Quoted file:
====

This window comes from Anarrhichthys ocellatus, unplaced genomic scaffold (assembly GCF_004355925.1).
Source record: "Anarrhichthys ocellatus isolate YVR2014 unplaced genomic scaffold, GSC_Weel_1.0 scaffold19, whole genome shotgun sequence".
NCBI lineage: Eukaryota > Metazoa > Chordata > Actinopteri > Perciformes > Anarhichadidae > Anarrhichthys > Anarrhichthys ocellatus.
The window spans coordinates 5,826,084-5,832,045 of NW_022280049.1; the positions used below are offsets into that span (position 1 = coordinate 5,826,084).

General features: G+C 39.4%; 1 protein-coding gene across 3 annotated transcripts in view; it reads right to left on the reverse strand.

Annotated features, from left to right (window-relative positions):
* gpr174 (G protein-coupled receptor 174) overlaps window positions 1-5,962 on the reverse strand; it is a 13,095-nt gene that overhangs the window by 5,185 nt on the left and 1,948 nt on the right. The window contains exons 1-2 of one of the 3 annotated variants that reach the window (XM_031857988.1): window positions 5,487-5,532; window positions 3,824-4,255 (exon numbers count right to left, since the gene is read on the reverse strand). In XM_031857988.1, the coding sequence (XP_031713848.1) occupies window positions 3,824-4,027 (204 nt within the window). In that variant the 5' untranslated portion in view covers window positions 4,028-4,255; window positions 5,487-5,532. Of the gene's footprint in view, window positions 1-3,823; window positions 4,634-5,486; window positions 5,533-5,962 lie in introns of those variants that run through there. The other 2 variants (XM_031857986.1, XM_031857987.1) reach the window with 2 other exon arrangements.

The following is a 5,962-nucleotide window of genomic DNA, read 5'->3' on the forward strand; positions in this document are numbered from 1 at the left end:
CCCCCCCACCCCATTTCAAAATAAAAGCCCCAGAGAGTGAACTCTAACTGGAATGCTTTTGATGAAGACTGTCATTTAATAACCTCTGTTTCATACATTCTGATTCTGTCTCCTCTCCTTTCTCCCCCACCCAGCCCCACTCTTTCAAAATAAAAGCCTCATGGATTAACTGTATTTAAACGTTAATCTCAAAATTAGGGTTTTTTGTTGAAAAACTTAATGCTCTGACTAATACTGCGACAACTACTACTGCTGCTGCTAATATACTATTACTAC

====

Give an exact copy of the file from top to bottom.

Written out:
This window comes from Anarrhichthys ocellatus, unplaced genomic scaffold (assembly GCF_004355925.1).
Source record: "Anarrhichthys ocellatus isolate YVR2014 unplaced genomic scaffold, GSC_Weel_1.0 scaffold19, whole genome shotgun sequence".
NCBI lineage: Eukaryota > Metazoa > Chordata > Actinopteri > Perciformes > Anarhichadidae > Anarrhichthys > Anarrhichthys ocellatus.
The window spans coordinates 5,826,084-5,832,045 of NW_022280049.1; the positions used below are offsets into that span (position 1 = coordinate 5,826,084).

General features: G+C 39.4%; 1 protein-coding gene across 3 annotated transcripts in view; it reads right to left on the reverse strand.

Annotated features, from left to right (window-relative positions):
* gpr174 (G protein-coupled receptor 174) overlaps window positions 1-5,962 on the reverse strand; it is a 13,095-nt gene that overhangs the window by 5,185 nt on the left and 1,948 nt on the right. The window contains exons 1-2 of one of the 3 annotated variants that reach the window (XM_031857988.1): window positions 5,487-5,532; window positions 3,824-4,255 (exon numbers count right to left, since the gene is read on the reverse strand). In XM_031857988.1, the coding sequence (XP_031713848.1) occupies window positions 3,824-4,027 (204 nt within the window). In that variant the 5' untranslated portion in view covers window positions 4,028-4,255; window positions 5,487-5,532. Of the gene's footprint in view, window positions 1-3,823; window positions 4,634-5,486; window positions 5,533-5,962 lie in introns of those variants that run through there. The other 2 variants (XM_031857986.1, XM_031857987.1) reach the window with 2 other exon arrangements.

The following is a 5,962-nucleotide window of genomic DNA, read 5'->3' on the forward strand; positions in this document are numbered from 1 at the left end:
CCCCCCCACCCCATTTCAAAATAAAAGCCCCAGAGAGTGAACTCTAACTGGAATGCTTTTGATGAAGACTGTCATTTAATAACCTCTGTTTCATACATTCTGATTCTGTCTCCTCTCCTTTCTCCCCCACCCAGCCCCACTCTTTCAAAATAAAAGCCTCATGGATTAACTGTATTTAAACGTTAATCTCAAAATTAGGGTTTTTTGTTGAAAAACTTAATGCTCTGACTAATACTGCGACAACTACTACTGCTGCTGCTAATATACTATTACTAC